We heard repeatedly last week from pundits and politicians on the right that democracy is messy and we must let the process play out. And yes, up to a certain point, rigorous debate between factions inside a political party is beneficial.
For example, few conservatives would argue that stand-alone spending bills on individual items of business aren’t preferable to one behemoth Omnibus bill, filled with pork barrel spending, especially one that contains over 4,000 pages and is delivered the day before lawmakers are expected to vote. The ability for congressmen to propose amendments to legislation is even better. And the truth is that power has become too concentrated in the House speaker position which diminishes the voices of other members. The Freedom Caucus members were right to address these and many other issues.
But there comes a time, especially when 222 individuals are involved, for compromise to replace rigid demands.
As the stalemate continued into its third day, Elon Musk announced his support for Republican House Leader Kevin McCarthy, asking, “If not McCarthy, then seriously who?” It was a valid question. McCarthy, with his less than stellar conservative record, was not the perfect nominee. But no other serious candidate had come forward and none of those proposed by the Freedom Caucus members had been able to garner more than 20 Republican votes. McCarthy had won the support of over 90 percent of the GOP caucus, while Florida Rep. Byron Donalds had the backing of just 10 percent. And, while I have tremendous respect for Donalds, it’s a stretch to say he’s ready to run the House after serving just two years in Congress.
Throughout the grueling process, McCarthy continued to compromise, eventually providing a written list of concessions which addressed all of the legitimate grievances of the Freedom Caucus members.
Ahead of the 14th ballot, McCarthy and his supporters felt cautiously optimistic about his chances of victory. And why wouldn’t they? In an appearance on Fox News’ “Hannity” less than an hour prior to the vote, Florida Rep. Matt Gaetz, the most outspoken member of the opposition, and Colorado Rep. Lauren Boebert seemed delighted with the concessions they’d extracted. Gaetz even referred to McCarthy as the speaker designate and joked that he’d run out of things to ask for.
Yet, rather than throwing his support to McCarthy, Gaetz voted present. As did Boebert. Although this had the effect of lowering the number of votes needed to win to 217, it still left McCarthy one vote short of victory and neither Gaetz nor Boebert would agree to switch their votes. Moreover, Gaetz was among the group of House members who voted to adjourn the session until Monday morning.
Inexplicably, Gaetz had a sudden change of heart and reversed that decision, opting to move on to a 15th ballot. According to the New York Times, Trump had called Gaetz, Arizona Rep. Andy Biggs and the other three GOP holdouts.
Gaetz once again voted present. But Biggs and the last three holdouts changed their votes for other candidates to present, lowering the threshold required for victory and finally, on the 15th ballot, McCarthy won the speakership.
But he’d paid a heavy price and will operate on a pretty short leash. Much like the tarnishing of a once-solid candidate during a bruising intra-party primary, last week’s theatrics have weakened McCarthy.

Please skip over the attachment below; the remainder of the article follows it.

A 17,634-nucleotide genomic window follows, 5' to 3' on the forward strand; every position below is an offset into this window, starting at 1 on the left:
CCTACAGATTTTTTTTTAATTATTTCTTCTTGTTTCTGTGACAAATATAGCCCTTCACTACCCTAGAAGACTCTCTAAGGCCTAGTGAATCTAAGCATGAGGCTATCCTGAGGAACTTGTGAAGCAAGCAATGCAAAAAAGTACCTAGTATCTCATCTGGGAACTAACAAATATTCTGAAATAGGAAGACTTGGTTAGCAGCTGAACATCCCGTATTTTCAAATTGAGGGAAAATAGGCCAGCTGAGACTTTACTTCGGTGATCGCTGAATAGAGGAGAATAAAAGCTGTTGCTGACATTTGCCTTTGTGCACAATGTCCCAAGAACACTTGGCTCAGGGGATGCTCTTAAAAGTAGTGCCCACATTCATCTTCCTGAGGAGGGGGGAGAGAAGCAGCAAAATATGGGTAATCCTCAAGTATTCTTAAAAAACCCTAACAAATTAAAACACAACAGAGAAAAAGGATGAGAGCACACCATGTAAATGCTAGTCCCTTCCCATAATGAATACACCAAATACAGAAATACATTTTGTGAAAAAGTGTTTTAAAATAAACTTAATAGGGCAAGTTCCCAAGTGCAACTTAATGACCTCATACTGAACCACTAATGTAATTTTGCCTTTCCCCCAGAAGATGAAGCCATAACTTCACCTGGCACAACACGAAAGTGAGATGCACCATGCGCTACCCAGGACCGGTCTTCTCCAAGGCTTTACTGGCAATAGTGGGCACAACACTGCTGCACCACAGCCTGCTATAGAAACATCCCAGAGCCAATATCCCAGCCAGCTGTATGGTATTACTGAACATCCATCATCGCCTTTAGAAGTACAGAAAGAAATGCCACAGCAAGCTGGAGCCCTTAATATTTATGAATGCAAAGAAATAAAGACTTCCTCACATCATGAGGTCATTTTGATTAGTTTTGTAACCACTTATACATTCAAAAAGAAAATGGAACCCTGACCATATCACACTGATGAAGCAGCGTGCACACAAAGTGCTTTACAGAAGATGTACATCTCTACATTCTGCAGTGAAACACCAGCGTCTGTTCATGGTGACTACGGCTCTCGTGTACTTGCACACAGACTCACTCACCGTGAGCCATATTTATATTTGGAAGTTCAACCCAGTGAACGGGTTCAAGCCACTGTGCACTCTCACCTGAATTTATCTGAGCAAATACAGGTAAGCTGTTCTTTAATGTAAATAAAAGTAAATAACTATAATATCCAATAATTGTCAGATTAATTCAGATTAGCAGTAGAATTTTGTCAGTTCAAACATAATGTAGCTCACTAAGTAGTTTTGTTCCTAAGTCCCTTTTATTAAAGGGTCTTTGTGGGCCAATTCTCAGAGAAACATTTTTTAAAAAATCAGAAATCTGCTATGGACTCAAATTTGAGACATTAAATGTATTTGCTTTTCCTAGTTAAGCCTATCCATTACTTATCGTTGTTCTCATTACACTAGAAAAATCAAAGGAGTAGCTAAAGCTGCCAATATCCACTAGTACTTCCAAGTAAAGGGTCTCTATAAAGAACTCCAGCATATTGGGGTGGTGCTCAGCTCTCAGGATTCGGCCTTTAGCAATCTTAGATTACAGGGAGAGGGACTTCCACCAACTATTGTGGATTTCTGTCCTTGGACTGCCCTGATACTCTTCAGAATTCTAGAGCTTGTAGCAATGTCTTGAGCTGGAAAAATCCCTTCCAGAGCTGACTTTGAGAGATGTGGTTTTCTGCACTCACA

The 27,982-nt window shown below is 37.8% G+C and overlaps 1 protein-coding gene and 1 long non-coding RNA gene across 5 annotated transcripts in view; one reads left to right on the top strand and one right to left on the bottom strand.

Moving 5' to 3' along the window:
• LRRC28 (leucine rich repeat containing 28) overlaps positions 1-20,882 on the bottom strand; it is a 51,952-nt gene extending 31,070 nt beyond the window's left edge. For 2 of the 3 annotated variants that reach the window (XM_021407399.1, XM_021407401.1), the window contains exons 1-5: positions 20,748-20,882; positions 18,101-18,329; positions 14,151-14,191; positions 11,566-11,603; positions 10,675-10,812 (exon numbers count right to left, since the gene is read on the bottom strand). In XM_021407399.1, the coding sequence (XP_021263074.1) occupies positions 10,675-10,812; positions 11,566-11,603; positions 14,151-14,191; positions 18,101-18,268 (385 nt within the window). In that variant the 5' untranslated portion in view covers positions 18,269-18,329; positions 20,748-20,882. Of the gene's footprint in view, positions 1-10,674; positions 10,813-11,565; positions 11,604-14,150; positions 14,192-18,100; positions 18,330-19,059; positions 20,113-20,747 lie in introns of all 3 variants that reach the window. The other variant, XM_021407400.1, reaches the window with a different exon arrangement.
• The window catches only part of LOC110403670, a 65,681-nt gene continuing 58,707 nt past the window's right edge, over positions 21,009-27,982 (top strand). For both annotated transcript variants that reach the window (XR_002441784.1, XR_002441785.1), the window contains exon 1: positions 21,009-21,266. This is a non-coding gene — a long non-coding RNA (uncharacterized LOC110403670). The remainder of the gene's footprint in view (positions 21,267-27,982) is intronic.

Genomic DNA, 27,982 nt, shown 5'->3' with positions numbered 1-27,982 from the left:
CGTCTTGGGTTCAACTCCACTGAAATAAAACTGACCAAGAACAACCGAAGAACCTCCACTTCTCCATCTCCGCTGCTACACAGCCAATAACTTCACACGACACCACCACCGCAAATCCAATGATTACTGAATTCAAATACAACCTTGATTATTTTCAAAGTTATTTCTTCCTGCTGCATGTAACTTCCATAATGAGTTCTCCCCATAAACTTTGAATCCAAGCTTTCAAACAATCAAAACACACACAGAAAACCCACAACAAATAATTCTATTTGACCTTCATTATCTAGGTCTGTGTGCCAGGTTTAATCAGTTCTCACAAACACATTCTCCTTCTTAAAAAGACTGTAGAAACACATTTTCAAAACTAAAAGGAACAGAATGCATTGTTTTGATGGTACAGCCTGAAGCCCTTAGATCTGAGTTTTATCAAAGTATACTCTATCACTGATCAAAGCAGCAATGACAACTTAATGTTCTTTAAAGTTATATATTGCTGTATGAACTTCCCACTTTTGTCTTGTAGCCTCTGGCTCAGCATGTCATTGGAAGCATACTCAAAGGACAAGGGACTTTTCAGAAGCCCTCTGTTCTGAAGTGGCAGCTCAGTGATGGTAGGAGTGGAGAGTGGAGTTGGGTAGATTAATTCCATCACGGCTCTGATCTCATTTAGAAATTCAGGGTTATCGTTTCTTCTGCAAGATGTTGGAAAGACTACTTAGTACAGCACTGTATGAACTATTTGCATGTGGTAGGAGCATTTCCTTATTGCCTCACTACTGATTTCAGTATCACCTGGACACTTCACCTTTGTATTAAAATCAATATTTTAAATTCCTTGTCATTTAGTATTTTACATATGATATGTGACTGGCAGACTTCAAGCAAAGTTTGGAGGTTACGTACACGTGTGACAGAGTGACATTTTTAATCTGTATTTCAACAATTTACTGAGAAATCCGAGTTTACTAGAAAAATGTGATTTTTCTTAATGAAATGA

Although I’ve never been a McCarthy fan, it struck me that, over the course of four days, he’d done an awful lot of compromising while the minority members, well aware of the power they held, called all the shots. Members’ personal attacks on McCarthy, in particular those from Gaetz and Boebert, only added to the strain.
Even after their demands had been met, some members continued to squeeze McCarthy for personal concessions such as committee assignments. That crossed a line and what had begun as good-faith negotiations eventually turned into a hostage situation.
Rep. Nancy Mace (R-SC) told CBS News on Sunday that Gaetz was fundraising off the floor fight. “Matt Gaetz is a fraud. Every time he voted against Kevin McCarthy last week, he sent out a fundraising email.” (A portion of one of his emails can be viewed here along with snippets of similar emails from others in his group.)
Two of the most basic principles of democracy are majority rule and the “protection of individual and minority rights.”
It can’t be denied that McCarthy accommodated the minority’s demands and the House will be better for it. Yet, they continued to obstruct. And rather than watching democracy in action, the spectacle on the House floor began to resemble a political hijacking.
This raises concerns about the House GOP’s ability to unite around critical issues and initiatives once the legislative session begins. Say what you will about Democrats. Whatever goes on behind closed doors, they consistently present a united front and rarely air their party’s divisions.
On his Sunday night program, Fox News’ Mark Levin reminded viewers of Ben Franklin’s words at the Constitutional Convention in 1787 where debate among members had devolved into bitterness and deep division. Acknowledging that the document wasn’t perfect, he told his colleagues to “administer it.”
Franklin wrote: “For when you assemble a number of men to have the advantage of their joint wisdom, you inevitably assemble with those men all of their prejudices, their passions, their errors of opinion, their local interests, and their selfish views. From such an assembly, can a perfect production be expected?”
The House majority is all we have right now. And conspicuous division among members is a luxury we can’t afford if we hope to win back the White House and the Senate in 2024.
A previous version of this article appeared in The Washington Examiner.
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